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Trading Highways for Homes

More and more, cities are seeing little-used highways as a chance to reverse the planning decisions of the 20th century and provide more housing and economic opportunities.
December 4, 2019, 1pm PST | James Brasuell | @CasualBrasuell
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David Harrison writes of efforts of numerous cities around the country to remove highway lanes, rather than construct new lanes:

In Rochester and several other American cities, some of the biggest highway infrastructure projects under consideration involve demolition rather than construction. Removals are being considered for stretches of highway in Detroit, Tampa, Fla., Baltimore and elsewhere. They are following in the footsteps of cities such as Portland, Ore., Milwaukee and Chattanooga, Tenn., all of which have removed highways.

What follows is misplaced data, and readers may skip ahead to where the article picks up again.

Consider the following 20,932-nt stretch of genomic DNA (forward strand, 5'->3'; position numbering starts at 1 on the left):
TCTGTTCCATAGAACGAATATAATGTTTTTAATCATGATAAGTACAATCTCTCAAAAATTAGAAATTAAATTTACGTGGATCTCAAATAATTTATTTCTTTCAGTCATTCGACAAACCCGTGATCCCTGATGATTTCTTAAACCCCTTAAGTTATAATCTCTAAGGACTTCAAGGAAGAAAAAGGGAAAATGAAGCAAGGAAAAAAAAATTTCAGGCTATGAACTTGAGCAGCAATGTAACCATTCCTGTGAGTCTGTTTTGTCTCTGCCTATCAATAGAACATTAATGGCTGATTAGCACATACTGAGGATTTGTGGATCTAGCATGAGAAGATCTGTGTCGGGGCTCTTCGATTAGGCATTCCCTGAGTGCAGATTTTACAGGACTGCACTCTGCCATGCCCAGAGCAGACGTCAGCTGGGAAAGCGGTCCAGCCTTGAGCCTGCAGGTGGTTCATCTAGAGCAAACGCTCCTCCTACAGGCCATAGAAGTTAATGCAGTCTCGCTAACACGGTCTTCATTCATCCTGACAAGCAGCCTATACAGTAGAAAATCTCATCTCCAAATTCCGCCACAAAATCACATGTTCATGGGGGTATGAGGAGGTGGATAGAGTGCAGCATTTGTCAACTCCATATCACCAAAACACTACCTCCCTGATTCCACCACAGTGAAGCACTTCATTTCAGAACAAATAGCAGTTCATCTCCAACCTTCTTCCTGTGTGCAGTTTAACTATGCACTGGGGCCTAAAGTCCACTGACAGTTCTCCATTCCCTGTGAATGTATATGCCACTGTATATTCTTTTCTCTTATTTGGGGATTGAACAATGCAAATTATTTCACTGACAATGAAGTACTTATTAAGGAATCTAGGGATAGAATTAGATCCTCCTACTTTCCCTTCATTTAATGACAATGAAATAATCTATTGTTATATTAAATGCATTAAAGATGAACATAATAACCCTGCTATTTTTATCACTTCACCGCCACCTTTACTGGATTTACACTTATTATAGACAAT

Harrison launches this examination of the highway removal trend with the example of Rochester, summarizing the success of an effort to build a neighborhood in place of the Inner Loop in economic development terms: "$229 million in new investment, including 519 homes and 45,000 square feet of commercial space."

The article includes a description of the history of the kinds of highways, some a part of the country's Interstate highway system, now being removed in these cities. Harrison also notes the destructive history of highway planning on predominantly African-American neighborhoods.

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Published on Monday, December 2, 2019 in Realtor
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